The cause of tinnitus, a persistent ringing or buzzing in the ears, is often unclear. However, there is one thing experts agree on: you are more likely to experience tinnitus if you also are afflicted by hearing loss. Up to 90 percent of people who are afflicted by tinnitus also have hearing loss according to HIAA.
Your age, lifestyle, and genetics can all play a role in the development of hearing loss as you probably know. Often, moderate cases of hearing loss go unnoticed and hearing loss, in general, isn’t always evident. Even mild cases of hearing loss will raise your chance of tinnitus, making the situation even worse.
It’s Not a Cure, But Hearing Aids Can Help Manage Tinnitus
Tinnitus has no cure. However, your symptoms can be reduced and your life can be improved by using hearing aids to treat your hearing loss and tinnitus. Sixty percent of people struggling with tinnitus, in fact, experienced relief of their symptoms, and twenty-two had substantial improvement.
When you can suddenly hear outside sounds better because hearing aids have boosted the volume, your tinnitus symptoms will go into the background. And, fortunately, traditional hearing aids aren’t the only option as more advanced treatment possibilities are being produced.
Types of Specialized Hearing Aids to Lessen Tinnitus Symptoms
Hearing aids boost the level of environmental sounds to the point that you can hear them clearly. Although it might be simple in design, that amplification of noise, be it the hum of a dinner party or the rattle of a ceiling fan, is critical in teaching your brain to receive certain stimulations again.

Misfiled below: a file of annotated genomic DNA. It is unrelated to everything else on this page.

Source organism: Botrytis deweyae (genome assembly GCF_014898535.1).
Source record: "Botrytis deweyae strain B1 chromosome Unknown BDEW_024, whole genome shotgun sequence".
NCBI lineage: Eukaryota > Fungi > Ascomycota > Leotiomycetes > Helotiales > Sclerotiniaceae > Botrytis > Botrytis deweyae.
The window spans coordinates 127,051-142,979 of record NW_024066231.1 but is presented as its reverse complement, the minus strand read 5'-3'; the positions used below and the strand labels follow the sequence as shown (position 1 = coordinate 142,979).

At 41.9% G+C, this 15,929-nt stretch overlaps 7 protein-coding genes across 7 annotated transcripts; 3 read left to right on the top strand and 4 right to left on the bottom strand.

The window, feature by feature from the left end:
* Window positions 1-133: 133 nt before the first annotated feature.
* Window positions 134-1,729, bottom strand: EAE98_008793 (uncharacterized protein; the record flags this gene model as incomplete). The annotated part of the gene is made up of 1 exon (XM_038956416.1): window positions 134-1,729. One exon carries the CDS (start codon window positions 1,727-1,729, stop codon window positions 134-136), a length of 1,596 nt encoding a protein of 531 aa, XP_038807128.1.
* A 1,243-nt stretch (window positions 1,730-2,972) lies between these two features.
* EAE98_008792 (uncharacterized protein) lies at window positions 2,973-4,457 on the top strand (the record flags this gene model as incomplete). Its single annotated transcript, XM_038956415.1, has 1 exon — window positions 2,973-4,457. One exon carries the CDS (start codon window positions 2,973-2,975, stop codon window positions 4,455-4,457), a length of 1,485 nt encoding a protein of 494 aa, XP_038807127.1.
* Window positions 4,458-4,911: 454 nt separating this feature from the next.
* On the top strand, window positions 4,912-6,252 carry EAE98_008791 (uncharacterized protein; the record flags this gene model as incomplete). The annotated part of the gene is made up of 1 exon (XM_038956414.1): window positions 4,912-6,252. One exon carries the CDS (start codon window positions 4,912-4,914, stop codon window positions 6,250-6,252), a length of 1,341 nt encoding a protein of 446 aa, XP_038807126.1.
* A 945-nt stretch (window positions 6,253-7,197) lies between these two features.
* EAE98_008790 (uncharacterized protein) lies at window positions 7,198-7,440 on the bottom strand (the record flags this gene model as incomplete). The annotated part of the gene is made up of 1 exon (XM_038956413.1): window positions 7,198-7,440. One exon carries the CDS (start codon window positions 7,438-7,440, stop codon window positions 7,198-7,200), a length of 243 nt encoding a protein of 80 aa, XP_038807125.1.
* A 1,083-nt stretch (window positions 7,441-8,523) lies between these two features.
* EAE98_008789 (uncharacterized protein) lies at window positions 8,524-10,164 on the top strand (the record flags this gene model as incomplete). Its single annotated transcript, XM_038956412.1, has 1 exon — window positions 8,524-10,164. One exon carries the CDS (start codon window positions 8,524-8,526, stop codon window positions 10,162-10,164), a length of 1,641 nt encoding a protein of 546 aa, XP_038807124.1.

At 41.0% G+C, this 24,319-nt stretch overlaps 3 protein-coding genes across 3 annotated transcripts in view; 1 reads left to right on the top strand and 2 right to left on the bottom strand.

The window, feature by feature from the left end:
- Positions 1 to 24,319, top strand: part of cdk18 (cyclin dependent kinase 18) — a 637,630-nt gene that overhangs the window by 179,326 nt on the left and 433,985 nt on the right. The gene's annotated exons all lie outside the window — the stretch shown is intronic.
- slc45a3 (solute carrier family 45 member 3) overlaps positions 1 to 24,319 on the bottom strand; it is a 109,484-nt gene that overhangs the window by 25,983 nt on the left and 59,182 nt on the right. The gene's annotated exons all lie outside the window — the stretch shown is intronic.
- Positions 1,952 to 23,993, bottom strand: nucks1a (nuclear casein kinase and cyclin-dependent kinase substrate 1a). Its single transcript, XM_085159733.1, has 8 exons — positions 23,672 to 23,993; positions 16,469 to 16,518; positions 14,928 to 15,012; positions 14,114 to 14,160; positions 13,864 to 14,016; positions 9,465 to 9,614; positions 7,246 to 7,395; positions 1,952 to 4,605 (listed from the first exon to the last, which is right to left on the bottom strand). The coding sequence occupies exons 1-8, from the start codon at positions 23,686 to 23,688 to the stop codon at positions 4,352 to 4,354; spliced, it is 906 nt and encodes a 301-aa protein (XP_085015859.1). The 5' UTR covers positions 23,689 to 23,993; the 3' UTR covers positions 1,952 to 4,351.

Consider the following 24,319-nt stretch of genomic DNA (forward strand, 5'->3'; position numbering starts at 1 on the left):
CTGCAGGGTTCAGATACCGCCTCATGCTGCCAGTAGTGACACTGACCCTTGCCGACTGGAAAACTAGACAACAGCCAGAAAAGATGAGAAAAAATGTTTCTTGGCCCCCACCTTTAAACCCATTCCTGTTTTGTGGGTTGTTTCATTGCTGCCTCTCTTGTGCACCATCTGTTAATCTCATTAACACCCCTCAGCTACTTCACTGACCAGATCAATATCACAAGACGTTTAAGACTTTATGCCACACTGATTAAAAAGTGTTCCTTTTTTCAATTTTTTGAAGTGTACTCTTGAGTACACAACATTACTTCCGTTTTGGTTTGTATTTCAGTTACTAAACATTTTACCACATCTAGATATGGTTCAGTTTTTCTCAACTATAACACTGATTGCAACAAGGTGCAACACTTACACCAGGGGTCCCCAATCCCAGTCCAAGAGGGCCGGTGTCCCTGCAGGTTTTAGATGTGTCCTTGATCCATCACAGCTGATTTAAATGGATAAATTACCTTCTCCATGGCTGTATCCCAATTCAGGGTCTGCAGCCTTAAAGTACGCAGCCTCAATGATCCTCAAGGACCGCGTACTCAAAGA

You can augment those amplification efforts by the combination of other approaches, like counseling, sound stimulation, and stress reduction for a more complete approach to treatment.
Fractal tones and irregular rhythms are even being utilized by some hearing aid manufacturers. These rhythmically inconsistent tones can distract from the persistent and regular tones tinnitus sufferers hear.
Other specialized devices try to blend your tinnitus in with the natural sounds you’re hearing. This approach will generally use a white noise signal that a hearing professional can adjust to guarantee correct calibration for your ear and your disorder.
Whether it’s through sound therapy, blending, or a white noise mechanism, all of these specialized devices have a common goal of distracting the attention away from the ringing or buzzing of tinnitus.
It’s true that there isn’t any cure for tinnitus, but for at least some individuals, hearing aids help decrease symptoms and improve your quality of life.